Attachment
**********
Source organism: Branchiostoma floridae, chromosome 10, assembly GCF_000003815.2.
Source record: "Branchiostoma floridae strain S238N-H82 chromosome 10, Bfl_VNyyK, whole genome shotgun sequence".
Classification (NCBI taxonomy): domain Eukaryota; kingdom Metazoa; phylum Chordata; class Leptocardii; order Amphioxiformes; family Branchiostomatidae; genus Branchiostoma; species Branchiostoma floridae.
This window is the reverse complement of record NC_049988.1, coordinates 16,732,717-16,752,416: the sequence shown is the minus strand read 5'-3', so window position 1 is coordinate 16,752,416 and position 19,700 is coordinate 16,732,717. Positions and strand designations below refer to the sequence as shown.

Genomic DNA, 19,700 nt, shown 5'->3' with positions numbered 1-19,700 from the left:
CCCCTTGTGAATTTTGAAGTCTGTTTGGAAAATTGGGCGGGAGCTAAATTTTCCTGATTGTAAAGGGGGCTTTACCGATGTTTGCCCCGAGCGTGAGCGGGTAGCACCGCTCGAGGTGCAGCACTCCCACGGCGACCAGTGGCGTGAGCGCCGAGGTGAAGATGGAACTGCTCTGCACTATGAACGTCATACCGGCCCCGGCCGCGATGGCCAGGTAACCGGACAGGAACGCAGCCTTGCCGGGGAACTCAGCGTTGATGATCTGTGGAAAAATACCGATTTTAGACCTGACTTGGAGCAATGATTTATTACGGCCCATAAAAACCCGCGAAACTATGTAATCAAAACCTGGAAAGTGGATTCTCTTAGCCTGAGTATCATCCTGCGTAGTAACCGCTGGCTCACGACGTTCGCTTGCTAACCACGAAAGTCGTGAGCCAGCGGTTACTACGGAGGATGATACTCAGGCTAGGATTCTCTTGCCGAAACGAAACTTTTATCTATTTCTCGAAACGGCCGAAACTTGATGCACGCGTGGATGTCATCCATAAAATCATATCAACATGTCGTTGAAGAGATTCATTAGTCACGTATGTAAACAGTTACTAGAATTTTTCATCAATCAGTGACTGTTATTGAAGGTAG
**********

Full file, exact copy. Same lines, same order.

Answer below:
Source organism: Branchiostoma floridae, chromosome 10, assembly GCF_000003815.2.
Source record: "Branchiostoma floridae strain S238N-H82 chromosome 10, Bfl_VNyyK, whole genome shotgun sequence".
Classification (NCBI taxonomy): domain Eukaryota; kingdom Metazoa; phylum Chordata; class Leptocardii; order Amphioxiformes; family Branchiostomatidae; genus Branchiostoma; species Branchiostoma floridae.
This window is the reverse complement of record NC_049988.1, coordinates 16,732,717-16,752,416: the sequence shown is the minus strand read 5'-3', so window position 1 is coordinate 16,752,416 and position 19,700 is coordinate 16,732,717. Positions and strand designations below refer to the sequence as shown.

Genomic DNA, 19,700 nt, shown 5'->3' with positions numbered 1-19,700 from the left:
CCCCTTGTGAATTTTGAAGTCTGTTTGGAAAATTGGGCGGGAGCTAAATTTTCCTGATTGTAAAGGGGGCTTTACCGATGTTTGCCCCGAGCGTGAGCGGGTAGCACCGCTCGAGGTGCAGCACTCCCACGGCGACCAGTGGCGTGAGCGCCGAGGTGAAGATGGAACTGCTCTGCACTATGAACGTCATACCGGCCCCGGCCGCGATGGCCAGGTAACCGGACAGGAACGCAGCCTTGCCGGGGAACTCAGCGTTGATGATCTGTGGAAAAATACCGATTTTAGACCTGACTTGGAGCAATGATTTATTACGGCCCATAAAAACCCGCGAAACTATGTAATCAAAACCTGGAAAGTGGATTCTCTTAGCCTGAGTATCATCCTGCGTAGTAACCGCTGGCTCACGACGTTCGCTTGCTAACCACGAAAGTCGTGAGCCAGCGGTTACTACGGAGGATGATACTCAGGCTAGGATTCTCTTGCCGAAACGAAACTTTTATCTATTTCTCGAAACGGCCGAAACTTGATGCACGCGTGGATGTCATCCATAAAATCATATCAACATGTCGTTGAAGAGATTCATTAGTCACGTATGTAAACAGTTACTAGAATTTTTCATCAATCAGTGACTGTTATTGAAGGTAG